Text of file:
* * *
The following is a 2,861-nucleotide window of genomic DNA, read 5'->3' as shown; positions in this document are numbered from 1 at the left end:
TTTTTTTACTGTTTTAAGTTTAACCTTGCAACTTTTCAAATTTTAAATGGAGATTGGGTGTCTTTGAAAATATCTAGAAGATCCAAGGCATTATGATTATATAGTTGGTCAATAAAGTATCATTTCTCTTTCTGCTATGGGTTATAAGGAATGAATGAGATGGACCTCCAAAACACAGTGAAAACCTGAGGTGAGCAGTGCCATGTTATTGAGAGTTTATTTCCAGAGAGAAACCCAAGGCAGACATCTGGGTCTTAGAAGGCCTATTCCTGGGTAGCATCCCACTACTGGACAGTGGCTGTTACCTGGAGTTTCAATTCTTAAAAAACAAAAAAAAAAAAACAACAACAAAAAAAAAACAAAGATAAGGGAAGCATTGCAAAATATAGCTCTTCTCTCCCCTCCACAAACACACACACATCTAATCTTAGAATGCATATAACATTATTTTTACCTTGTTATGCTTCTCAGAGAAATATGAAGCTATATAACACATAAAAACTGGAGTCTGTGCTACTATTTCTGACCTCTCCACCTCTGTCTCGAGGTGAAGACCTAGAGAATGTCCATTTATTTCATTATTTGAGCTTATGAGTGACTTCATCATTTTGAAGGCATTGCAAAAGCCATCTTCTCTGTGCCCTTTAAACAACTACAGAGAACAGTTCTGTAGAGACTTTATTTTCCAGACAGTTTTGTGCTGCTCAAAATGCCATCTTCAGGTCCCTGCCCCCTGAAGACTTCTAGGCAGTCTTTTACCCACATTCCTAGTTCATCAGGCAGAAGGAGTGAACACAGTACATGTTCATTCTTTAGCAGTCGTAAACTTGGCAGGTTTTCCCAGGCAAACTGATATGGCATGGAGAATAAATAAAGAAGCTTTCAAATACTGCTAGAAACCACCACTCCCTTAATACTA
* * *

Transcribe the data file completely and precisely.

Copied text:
The following is a 2,861-nucleotide window of genomic DNA, read 5'->3' as shown; positions in this document are numbered from 1 at the left end:
TTTTTTTACTGTTTTAAGTTTAACCTTGCAACTTTTCAAATTTTAAATGGAGATTGGGTGTCTTTGAAAATATCTAGAAGATCCAAGGCATTATGATTATATAGTTGGTCAATAAAGTATCATTTCTCTTTCTGCTATGGGTTATAAGGAATGAATGAGATGGACCTCCAAAACACAGTGAAAACCTGAGGTGAGCAGTGCCATGTTATTGAGAGTTTATTTCCAGAGAGAAACCCAAGGCAGACATCTGGGTCTTAGAAGGCCTATTCCTGGGTAGCATCCCACTACTGGACAGTGGCTGTTACCTGGAGTTTCAATTCTTAAAAAACAAAAAAAAAAAAACAACAACAAAAAAAAAACAAAGATAAGGGAAGCATTGCAAAATATAGCTCTTCTCTCCCCTCCACAAACACACACACATCTAATCTTAGAATGCATATAACATTATTTTTACCTTGTTATGCTTCTCAGAGAAATATGAAGCTATATAACACATAAAAACTGGAGTCTGTGCTACTATTTCTGACCTCTCCACCTCTGTCTCGAGGTGAAGACCTAGAGAATGTCCATTTATTTCATTATTTGAGCTTATGAGTGACTTCATCATTTTGAAGGCATTGCAAAAGCCATCTTCTCTGTGCCCTTTAAACAACTACAGAGAACAGTTCTGTAGAGACTTTATTTTCCAGACAGTTTTGTGCTGCTCAAAATGCCATCTTCAGGTCCCTGCCCCCTGAAGACTTCTAGGCAGTCTTTTACCCACATTCCTAGTTCATCAGGCAGAAGGAGTGAACACAGTACATGTTCATTCTTTAGCAGTCGTAAACTTGGCAGGTTTTCCCAGGCAAACTGATATGGCATGGAGAATAAATAAAGAAGCTTTCAAATACTGCTAGAAACCACCACTCCCTTAATACTA